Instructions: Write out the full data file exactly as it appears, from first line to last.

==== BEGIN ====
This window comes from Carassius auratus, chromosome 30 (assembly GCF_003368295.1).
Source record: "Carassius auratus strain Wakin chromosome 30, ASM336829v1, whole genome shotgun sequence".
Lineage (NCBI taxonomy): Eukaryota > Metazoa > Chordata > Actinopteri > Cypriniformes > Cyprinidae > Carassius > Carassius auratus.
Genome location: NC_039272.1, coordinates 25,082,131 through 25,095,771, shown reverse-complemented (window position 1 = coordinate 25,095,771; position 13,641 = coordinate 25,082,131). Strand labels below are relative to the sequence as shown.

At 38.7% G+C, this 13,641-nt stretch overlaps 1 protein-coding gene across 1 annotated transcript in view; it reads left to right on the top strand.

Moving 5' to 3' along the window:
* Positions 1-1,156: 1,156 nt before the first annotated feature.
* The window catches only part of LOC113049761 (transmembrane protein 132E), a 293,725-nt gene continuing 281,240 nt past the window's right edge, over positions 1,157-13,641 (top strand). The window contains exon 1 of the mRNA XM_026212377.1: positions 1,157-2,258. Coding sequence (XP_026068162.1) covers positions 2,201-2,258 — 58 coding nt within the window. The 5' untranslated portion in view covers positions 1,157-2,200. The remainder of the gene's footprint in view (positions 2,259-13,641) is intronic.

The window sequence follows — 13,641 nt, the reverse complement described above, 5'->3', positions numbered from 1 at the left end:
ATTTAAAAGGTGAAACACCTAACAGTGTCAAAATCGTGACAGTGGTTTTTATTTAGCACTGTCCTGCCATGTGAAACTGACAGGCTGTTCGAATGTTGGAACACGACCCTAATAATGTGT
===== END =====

This window comes from Carassius auratus, chromosome 30 (assembly GCF_003368295.1).
Source record: "Carassius auratus strain Wakin chromosome 30, ASM336829v1, whole genome shotgun sequence".
Lineage (NCBI taxonomy): Eukaryota > Metazoa > Chordata > Actinopteri > Cypriniformes > Cyprinidae > Carassius > Carassius auratus.
Genome location: NC_039272.1, coordinates 25,082,131 through 25,095,771, shown reverse-complemented (window position 1 = coordinate 25,095,771; position 13,641 = coordinate 25,082,131). Strand labels below are relative to the sequence as shown.

At 38.7% G+C, this 13,641-nt stretch overlaps 1 protein-coding gene across 1 annotated transcript in view; it reads left to right on the top strand.

Moving 5' to 3' along the window:
* Positions 1-1,156: 1,156 nt before the first annotated feature.
* The window catches only part of LOC113049761 (transmembrane protein 132E), a 293,725-nt gene continuing 281,240 nt past the window's right edge, over positions 1,157-13,641 (top strand). The window contains exon 1 of the mRNA XM_026212377.1: positions 1,157-2,258. Coding sequence (XP_026068162.1) covers positions 2,201-2,258 — 58 coding nt within the window. The 5' untranslated portion in view covers positions 1,157-2,200. The remainder of the gene's footprint in view (positions 2,259-13,641) is intronic.

The window sequence follows — 13,641 nt, the reverse complement described above, 5'->3', positions numbered from 1 at the left end:
ATTTAAAAGGTGAAACACCTAACAGTGTCAAAATCGTGACAGTGGTTTTTATTTAGCACTGTCCTGCCATGTGAAACTGACAGGCTGTTCGAATGTTGGAACACGACCCTAATAATGTGT